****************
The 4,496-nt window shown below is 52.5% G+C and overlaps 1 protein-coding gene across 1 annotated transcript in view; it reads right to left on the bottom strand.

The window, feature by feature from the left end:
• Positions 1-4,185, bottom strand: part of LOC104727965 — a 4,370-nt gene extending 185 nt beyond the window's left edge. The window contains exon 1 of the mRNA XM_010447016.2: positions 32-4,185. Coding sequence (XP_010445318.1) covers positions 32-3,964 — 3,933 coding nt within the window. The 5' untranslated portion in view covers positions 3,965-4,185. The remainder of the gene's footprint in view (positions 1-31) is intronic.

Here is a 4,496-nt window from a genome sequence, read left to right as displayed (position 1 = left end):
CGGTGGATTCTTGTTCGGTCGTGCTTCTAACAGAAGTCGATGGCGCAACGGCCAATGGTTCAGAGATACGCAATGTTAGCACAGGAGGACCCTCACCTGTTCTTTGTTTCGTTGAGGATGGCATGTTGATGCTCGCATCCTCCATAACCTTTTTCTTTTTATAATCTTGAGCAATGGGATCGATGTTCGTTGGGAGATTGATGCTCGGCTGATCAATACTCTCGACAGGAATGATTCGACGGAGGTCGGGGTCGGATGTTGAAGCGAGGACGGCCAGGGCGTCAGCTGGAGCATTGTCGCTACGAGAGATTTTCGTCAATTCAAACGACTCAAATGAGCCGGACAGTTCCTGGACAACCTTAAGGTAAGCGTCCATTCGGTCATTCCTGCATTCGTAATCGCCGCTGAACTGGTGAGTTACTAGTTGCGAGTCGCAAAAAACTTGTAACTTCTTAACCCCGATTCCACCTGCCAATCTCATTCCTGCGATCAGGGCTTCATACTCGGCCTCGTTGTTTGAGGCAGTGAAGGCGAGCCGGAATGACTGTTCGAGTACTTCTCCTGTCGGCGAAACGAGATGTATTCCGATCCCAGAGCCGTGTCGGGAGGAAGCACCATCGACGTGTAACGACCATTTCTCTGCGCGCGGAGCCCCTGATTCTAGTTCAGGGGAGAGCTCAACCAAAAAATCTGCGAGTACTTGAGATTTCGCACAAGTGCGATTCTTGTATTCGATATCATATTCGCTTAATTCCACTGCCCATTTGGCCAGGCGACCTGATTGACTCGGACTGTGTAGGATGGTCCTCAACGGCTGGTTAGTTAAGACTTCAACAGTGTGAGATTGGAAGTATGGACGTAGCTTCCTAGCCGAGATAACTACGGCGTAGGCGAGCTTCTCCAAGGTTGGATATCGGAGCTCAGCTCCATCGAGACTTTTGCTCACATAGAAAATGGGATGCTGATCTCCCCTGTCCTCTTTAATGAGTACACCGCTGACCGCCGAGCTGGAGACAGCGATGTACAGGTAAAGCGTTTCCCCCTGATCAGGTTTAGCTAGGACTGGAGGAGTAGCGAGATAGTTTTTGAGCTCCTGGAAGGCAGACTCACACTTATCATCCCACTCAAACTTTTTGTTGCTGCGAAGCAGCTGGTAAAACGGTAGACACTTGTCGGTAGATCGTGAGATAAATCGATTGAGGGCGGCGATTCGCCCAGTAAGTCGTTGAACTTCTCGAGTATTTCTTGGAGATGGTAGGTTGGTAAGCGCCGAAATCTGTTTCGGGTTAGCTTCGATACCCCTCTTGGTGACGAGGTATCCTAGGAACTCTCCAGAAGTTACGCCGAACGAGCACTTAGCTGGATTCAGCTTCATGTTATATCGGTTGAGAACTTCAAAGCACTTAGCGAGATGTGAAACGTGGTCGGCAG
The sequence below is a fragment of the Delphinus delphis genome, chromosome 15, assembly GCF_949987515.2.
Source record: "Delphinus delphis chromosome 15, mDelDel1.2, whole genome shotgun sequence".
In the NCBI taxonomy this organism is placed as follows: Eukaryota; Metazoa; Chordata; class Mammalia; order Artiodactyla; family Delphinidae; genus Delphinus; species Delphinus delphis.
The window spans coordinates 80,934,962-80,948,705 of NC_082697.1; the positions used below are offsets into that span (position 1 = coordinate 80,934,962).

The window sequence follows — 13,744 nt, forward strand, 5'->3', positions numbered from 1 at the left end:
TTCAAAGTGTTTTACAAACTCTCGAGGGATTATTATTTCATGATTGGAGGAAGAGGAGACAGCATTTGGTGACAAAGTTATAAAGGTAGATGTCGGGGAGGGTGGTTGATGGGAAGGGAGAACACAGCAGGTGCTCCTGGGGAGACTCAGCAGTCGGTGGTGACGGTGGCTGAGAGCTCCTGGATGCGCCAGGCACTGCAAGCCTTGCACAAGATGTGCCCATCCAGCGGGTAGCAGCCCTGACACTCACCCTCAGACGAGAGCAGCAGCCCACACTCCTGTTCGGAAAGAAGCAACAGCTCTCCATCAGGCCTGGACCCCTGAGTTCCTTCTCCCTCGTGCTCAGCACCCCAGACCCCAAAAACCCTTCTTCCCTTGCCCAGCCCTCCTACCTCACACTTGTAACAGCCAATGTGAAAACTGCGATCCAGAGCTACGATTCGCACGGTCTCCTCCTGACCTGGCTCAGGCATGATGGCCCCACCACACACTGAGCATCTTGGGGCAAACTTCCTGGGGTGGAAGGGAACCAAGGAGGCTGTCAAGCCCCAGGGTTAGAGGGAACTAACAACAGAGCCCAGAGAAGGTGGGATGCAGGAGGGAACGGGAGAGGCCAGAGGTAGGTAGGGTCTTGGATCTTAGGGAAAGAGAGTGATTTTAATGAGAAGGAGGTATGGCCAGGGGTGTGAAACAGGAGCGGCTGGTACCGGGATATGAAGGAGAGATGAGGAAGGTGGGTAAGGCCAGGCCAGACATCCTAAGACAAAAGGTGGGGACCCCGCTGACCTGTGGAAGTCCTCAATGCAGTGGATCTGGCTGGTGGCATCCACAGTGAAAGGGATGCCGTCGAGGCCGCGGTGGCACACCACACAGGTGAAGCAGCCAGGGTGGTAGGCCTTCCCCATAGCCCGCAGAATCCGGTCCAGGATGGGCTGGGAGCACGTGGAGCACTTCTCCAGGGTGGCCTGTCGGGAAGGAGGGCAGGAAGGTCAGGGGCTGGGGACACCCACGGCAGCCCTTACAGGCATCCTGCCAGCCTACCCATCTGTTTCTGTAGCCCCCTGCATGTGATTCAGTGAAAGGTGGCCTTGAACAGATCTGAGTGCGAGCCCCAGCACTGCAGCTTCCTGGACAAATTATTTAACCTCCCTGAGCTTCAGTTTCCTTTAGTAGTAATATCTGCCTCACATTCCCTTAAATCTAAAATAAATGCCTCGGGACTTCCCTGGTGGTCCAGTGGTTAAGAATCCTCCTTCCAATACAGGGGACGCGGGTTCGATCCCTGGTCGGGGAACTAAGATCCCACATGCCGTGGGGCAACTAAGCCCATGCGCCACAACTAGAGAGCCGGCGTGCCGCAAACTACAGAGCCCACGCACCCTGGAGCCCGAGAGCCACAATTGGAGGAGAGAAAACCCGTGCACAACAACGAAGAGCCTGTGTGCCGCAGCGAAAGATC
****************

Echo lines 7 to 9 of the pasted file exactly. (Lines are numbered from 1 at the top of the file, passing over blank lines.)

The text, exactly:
Source record: "Delphinus delphis chromosome 15, mDelDel1.2, whole genome shotgun sequence".
In the NCBI taxonomy this organism is placed as follows: Eukaryota; Metazoa; Chordata; class Mammalia; order Artiodactyla; family Delphinidae; genus Delphinus; species Delphinus delphis.
The window spans coordinates 80,934,962-80,948,705 of NC_082697.1; the positions used below are offsets into that span (position 1 = coordinate 80,934,962).